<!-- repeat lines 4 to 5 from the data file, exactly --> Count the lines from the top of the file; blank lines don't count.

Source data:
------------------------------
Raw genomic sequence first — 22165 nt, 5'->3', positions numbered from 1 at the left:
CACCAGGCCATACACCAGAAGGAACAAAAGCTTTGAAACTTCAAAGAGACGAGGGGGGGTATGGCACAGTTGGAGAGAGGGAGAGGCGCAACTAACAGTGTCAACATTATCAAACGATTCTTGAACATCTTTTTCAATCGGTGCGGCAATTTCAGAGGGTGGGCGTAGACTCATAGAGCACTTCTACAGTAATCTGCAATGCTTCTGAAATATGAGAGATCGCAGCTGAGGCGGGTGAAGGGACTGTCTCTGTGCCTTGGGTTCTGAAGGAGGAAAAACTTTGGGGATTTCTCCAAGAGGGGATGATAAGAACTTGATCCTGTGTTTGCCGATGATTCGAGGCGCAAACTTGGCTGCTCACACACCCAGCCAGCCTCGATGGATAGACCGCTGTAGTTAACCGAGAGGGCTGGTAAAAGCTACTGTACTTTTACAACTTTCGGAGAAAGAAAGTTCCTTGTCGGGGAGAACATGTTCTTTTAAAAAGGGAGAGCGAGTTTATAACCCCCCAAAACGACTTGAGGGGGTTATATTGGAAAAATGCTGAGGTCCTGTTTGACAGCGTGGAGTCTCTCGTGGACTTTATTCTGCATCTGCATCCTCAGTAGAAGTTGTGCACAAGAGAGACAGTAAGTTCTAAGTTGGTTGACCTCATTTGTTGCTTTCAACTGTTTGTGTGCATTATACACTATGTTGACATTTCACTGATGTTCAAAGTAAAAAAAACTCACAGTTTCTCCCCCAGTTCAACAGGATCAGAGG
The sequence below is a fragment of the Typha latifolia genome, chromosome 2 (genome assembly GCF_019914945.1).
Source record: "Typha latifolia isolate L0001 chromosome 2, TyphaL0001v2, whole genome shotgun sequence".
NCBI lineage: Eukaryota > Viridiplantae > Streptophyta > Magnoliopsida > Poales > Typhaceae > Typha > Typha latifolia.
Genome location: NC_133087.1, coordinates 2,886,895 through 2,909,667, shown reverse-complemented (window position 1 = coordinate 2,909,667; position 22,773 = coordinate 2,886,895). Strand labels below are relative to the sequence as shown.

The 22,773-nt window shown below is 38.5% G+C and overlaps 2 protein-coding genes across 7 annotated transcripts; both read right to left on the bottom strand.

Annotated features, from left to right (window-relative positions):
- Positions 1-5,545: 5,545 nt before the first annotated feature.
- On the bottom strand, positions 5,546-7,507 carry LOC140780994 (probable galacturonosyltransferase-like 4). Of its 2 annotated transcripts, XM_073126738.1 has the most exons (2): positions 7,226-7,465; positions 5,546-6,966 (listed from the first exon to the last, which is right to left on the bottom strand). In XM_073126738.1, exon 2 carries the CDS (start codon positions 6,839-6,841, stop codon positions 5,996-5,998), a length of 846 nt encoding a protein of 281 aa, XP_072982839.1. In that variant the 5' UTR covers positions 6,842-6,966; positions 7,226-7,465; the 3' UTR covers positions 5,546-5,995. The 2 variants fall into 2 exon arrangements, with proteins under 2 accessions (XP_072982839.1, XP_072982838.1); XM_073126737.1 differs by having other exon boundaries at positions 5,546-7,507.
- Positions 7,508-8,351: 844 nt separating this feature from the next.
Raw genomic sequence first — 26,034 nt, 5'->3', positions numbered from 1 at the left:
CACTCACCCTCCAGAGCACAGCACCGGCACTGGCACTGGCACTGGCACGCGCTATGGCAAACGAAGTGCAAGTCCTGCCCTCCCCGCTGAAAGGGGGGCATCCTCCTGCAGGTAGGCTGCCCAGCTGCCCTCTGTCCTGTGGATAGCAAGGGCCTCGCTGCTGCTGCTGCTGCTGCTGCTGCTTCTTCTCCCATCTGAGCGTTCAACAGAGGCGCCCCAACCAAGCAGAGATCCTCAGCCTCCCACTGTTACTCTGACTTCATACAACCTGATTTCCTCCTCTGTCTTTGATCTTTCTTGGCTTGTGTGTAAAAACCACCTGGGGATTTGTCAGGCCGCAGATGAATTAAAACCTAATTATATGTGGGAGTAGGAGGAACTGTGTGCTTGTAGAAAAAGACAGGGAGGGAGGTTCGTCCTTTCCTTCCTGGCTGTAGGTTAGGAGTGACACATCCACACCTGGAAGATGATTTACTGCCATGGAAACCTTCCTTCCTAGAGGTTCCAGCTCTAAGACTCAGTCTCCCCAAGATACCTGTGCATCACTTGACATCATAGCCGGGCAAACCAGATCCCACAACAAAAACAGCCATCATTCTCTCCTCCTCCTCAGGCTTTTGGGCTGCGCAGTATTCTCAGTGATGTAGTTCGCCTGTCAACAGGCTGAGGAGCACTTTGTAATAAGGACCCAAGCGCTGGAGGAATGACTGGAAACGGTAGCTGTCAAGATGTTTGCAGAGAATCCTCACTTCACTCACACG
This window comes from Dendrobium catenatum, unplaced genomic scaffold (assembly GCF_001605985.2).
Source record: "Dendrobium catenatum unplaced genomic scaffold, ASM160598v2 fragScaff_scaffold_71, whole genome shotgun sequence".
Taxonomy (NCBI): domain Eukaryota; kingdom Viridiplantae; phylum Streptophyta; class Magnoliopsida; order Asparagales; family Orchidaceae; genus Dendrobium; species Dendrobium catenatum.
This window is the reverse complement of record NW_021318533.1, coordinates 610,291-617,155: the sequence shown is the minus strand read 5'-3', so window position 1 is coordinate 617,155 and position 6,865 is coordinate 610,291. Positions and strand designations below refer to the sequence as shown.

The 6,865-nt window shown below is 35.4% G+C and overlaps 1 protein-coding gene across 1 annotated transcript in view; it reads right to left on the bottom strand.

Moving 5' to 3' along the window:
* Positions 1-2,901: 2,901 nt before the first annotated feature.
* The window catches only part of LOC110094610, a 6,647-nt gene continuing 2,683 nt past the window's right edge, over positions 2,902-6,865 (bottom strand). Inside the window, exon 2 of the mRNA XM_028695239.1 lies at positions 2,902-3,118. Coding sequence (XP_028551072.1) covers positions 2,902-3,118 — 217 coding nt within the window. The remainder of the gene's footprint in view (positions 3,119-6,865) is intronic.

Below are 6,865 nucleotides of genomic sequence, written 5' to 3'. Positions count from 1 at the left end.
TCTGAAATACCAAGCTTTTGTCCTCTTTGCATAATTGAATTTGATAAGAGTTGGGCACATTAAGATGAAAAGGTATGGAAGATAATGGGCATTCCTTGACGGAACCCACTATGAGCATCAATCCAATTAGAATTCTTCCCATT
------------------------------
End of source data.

Source record: "Typha latifolia isolate L0001 chromosome 2, TyphaL0001v2, whole genome shotgun sequence".
NCBI lineage: Eukaryota > Viridiplantae > Streptophyta > Magnoliopsida > Poales > Typhaceae > Typha > Typha latifolia.